Yes, it is regional. Avani
as a girl's name? Which part of India
was she from? The word is very old and feminine meaning a stream bed etc., but only the meaning of `earth' survived. In Bengal, it forms the first part of various boys' names and these names are often shortened to merely avani. In that context it is pronounced awe-bony (as the two words juxtaposed). I think the previous poster's oven-ee came from that source. I do not know any part of India
where oven-ee (as I would pronounce oven) is actually heard.
In Hindi India
, the pronounciation should be avanI, where the v is less aspirated than in English (i.e. closer to w in the amount of breath). The last i is long (or could be short without change of meaning), and the two a's are close to the vowel u in English cut. The stress on the middle syllable in ancient Sanskrit can rarely be heard today.India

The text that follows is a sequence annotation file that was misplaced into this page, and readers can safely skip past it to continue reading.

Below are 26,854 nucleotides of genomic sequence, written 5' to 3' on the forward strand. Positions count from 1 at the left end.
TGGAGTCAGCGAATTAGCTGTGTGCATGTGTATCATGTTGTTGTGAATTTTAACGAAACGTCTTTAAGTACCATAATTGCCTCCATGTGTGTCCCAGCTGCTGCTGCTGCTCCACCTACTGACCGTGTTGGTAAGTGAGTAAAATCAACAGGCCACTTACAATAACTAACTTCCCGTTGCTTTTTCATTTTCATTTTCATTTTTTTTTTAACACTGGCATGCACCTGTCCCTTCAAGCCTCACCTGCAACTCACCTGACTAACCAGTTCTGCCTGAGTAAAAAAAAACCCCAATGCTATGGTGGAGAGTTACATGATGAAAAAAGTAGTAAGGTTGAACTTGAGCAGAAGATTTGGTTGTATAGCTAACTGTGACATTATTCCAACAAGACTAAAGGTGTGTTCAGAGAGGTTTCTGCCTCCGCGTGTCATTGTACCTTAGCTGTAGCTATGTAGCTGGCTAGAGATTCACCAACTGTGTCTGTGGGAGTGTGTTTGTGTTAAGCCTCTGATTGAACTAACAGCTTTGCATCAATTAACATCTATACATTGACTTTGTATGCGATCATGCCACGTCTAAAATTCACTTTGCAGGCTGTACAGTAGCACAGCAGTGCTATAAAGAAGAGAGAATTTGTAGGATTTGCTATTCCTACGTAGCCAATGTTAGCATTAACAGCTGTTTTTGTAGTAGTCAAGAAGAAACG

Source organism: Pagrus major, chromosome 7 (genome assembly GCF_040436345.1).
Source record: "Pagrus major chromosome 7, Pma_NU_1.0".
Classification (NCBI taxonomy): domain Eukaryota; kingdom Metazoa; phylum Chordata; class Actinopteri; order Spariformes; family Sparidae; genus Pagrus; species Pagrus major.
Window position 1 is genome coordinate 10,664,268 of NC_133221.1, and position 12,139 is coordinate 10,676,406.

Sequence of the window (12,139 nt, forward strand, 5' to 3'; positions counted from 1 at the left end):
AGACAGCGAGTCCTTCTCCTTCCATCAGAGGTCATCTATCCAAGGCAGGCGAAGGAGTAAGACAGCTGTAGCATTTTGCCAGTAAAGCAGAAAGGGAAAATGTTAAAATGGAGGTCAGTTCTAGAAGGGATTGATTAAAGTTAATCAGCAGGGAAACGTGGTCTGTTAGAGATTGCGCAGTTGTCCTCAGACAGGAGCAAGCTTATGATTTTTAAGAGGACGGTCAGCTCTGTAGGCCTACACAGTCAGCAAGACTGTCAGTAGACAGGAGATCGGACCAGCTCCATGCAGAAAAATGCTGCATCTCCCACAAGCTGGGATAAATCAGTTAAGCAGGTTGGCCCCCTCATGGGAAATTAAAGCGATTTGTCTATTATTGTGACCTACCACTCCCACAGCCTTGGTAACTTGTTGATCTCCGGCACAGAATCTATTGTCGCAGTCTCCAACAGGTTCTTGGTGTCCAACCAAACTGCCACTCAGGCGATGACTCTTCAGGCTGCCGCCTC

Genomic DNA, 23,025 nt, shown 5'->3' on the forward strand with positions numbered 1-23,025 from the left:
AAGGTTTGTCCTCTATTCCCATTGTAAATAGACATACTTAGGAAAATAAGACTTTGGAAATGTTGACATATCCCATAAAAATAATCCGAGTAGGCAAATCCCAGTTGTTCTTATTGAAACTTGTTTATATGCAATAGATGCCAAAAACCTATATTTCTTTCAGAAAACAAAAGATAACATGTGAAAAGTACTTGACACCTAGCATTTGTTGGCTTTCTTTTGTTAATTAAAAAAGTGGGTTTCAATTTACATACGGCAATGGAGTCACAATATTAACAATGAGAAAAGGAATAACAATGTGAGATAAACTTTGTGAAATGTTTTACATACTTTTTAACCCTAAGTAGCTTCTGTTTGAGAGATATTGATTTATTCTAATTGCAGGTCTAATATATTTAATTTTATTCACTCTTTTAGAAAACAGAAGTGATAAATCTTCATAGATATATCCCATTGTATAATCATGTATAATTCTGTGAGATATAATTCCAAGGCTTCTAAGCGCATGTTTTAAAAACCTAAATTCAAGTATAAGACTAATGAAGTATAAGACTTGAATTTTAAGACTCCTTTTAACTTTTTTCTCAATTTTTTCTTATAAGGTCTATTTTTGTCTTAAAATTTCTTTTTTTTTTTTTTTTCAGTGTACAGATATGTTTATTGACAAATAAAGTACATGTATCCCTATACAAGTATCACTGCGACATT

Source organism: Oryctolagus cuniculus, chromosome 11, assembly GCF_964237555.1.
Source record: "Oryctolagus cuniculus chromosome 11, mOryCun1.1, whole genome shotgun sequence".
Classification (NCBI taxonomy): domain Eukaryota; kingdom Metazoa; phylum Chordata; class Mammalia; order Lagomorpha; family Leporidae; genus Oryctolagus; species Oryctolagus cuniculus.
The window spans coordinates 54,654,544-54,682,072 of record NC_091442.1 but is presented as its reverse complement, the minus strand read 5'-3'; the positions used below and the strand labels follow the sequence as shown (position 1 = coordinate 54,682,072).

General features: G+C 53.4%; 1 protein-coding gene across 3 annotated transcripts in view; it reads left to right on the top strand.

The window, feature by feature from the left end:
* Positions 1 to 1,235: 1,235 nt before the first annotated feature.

is a big country ... for pronounciation, the language they are speaking does matter. It would be less confusing to remember people not merely as Indians, but by their language and ethnicity. After all, I can clearly hear differences in pronounciations of the French and the German
, and try to remember who is of which ethnicity, rather than remembering them merely as Europeans :-)